Beauty

This is the one reason you need to wash your makeup brushes

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Sarah Biddlecombe
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We all know that we need to wash our makeup brushes regularly. However, it's one of those tasks that we constantly remind ourselves to do and then instantly forget about, until the next time we pick up a brush - and so the cycle continues.

However, a model has now urgently warned everyone to keep their makeup brushes and applicators clean, after she received an eye infection from a dirty brush.

Taking to Instagram, Australian model Anthea Page told her 89,000 followers about her "safety concerns" over unclean brushes in the hope of "raising awareness of importance of hygiene practises". 

 

A letter to makeup artists and those getting their makeup done... I'm not going to sit here pretending I don't like modelling or isn't awesome because it really is and I do almost always have fun on jobs. Models have it good most of the time, especially in Australia however there are health/hygiene risks involved for models and anyone using testers or getting their makeup done people can overlook. I have just been on a fashion show job for the past 4 days and unfortunately even though I had observed unhygienic practises and confronted the qualified artists (who I will not name) I still ended up taking home a nasty eye infection from fashion weekend. I do feel my safety concerns were dismissed as if it was part of my job to put up with these unhealthy conditions. My message is not intended to critique the women who I trusted with my eye and skin health but to raise awareness of importance of hygiene practises amongst artists. If you are getting your makeup done or using any testers, check everything has been cleaned to your standard even if someone scoffs at your concerns. This is not my first time receiving an ailment from a dirty makeup brush and unfortunately in my line of work I doubt it will be the last but please be aware of this if you ever come close to a makeup kit so you can keep yourself safe and healthy. Ps - It been diagnosed as a staff infection by the doctor and I'm now on medication #unretouched #nofilter #fuckingsick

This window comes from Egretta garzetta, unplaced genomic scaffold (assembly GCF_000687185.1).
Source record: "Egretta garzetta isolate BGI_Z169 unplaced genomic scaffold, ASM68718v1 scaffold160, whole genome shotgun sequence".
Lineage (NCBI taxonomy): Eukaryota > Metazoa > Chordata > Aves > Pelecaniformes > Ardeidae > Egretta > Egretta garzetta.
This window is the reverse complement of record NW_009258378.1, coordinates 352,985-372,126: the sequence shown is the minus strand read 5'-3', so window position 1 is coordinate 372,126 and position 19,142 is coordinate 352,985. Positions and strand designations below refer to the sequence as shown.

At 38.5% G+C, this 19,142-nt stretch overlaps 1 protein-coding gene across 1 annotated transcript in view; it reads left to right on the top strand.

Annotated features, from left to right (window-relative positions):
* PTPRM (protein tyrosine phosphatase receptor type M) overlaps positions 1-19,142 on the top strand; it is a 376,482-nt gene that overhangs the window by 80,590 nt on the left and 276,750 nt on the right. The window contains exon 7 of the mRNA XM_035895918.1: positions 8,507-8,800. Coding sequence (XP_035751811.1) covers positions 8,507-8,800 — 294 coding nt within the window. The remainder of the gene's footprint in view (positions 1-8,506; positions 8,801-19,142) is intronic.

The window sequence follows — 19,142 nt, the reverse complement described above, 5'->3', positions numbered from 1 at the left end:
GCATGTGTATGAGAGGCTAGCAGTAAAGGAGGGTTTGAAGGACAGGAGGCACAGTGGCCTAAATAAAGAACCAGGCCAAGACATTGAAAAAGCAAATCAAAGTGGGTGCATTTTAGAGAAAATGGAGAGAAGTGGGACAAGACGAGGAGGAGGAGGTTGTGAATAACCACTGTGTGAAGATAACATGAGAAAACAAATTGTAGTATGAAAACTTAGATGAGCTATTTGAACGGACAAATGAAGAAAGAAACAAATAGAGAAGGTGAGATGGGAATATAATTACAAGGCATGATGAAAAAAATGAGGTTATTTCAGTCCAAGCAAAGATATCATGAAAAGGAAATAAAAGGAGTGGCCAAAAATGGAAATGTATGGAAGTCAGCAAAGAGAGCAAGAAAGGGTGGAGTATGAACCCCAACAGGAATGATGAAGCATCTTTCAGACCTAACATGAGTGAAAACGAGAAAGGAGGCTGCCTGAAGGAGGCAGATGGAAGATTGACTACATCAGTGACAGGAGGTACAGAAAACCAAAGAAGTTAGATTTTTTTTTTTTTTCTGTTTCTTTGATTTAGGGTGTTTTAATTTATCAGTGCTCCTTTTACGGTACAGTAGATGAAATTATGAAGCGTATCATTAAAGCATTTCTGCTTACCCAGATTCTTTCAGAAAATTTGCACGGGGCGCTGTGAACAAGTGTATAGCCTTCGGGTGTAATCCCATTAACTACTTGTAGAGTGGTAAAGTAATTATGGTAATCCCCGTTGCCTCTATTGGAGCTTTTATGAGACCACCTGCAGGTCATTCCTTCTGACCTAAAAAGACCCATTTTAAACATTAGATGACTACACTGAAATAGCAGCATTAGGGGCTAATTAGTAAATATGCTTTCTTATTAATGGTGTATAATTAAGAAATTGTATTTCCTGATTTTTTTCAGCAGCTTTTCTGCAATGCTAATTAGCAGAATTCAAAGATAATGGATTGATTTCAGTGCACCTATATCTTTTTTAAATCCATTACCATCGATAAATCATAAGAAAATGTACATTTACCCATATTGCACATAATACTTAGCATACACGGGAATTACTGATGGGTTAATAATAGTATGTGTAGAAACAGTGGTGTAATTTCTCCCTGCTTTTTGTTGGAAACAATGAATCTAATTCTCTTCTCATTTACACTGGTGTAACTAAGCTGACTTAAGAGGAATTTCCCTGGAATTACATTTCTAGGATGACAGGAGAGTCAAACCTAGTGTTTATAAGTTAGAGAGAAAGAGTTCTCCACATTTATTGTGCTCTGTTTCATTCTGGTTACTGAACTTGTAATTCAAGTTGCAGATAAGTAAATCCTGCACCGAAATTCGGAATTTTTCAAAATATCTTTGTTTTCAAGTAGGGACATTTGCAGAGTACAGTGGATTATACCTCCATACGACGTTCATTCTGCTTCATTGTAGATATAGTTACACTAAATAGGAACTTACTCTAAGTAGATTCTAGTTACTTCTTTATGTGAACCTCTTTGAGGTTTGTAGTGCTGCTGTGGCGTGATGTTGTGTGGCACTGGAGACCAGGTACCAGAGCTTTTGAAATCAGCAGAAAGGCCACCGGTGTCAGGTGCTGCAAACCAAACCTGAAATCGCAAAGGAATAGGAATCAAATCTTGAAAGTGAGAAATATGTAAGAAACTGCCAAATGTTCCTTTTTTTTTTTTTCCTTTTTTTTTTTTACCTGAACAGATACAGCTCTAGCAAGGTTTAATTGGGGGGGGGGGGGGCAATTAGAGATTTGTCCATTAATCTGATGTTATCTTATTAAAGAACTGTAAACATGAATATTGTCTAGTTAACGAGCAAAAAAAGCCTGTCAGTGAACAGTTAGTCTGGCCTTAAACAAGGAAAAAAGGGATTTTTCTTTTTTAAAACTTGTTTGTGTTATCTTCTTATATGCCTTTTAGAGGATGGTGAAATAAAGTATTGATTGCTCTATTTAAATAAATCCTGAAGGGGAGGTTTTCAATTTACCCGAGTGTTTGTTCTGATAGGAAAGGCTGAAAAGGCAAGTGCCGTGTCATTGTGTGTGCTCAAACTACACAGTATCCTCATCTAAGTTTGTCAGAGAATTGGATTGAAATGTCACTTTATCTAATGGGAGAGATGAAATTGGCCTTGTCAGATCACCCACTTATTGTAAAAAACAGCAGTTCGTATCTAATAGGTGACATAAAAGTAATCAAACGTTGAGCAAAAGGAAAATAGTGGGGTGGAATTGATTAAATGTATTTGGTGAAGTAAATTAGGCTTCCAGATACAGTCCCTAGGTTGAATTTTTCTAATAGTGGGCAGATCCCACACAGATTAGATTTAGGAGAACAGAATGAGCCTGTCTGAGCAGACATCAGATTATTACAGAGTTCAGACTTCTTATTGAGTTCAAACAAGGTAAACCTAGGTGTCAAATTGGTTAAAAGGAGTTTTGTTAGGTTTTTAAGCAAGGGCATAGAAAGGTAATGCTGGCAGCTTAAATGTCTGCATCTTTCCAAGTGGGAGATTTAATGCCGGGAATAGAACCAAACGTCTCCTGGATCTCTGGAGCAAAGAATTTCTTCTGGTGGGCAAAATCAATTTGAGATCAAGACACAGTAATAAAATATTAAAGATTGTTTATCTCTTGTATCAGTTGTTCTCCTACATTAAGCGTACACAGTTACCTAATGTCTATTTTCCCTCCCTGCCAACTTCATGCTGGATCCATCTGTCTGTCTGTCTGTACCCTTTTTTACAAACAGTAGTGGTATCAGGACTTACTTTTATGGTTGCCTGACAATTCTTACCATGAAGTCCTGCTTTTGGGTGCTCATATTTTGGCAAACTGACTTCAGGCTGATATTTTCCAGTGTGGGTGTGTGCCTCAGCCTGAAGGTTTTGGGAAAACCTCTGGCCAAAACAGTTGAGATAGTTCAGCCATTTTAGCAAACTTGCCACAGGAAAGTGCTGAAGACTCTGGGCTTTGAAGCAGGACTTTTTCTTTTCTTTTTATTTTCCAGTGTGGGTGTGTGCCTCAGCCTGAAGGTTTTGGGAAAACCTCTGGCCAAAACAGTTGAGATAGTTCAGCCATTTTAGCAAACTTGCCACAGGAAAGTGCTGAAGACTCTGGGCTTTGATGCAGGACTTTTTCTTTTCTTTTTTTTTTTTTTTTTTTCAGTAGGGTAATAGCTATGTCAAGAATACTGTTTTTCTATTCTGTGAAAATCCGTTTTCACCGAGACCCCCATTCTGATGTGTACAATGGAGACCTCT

A photo posted by ??? (@anthea_page) on

Unclean makeup brushes and applicators can breed bacteria such as E.coli at a rapid rate, and lead to infections such as the staph infection contracted by Page.

"There are health/hygiene risks involved for models and anyone using testers or getting their makeup done people can overlook," Page wrote.

"If you are getting your makeup done or using any testers, check everything has been cleaned to your standard even if someone scoffs at your concerns," she continued. 

"This is not my first time receiving an ailment from a dirty makeup brush and unfortunately in my line of work I doubt it will be the last but please be aware of this if you ever come close to a makeup kit so you can keep yourself safe and healthy."

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Sarah Biddlecombe

Sarah Biddlecombe is an award-winning journalist and Digital Features Editor at Stylist

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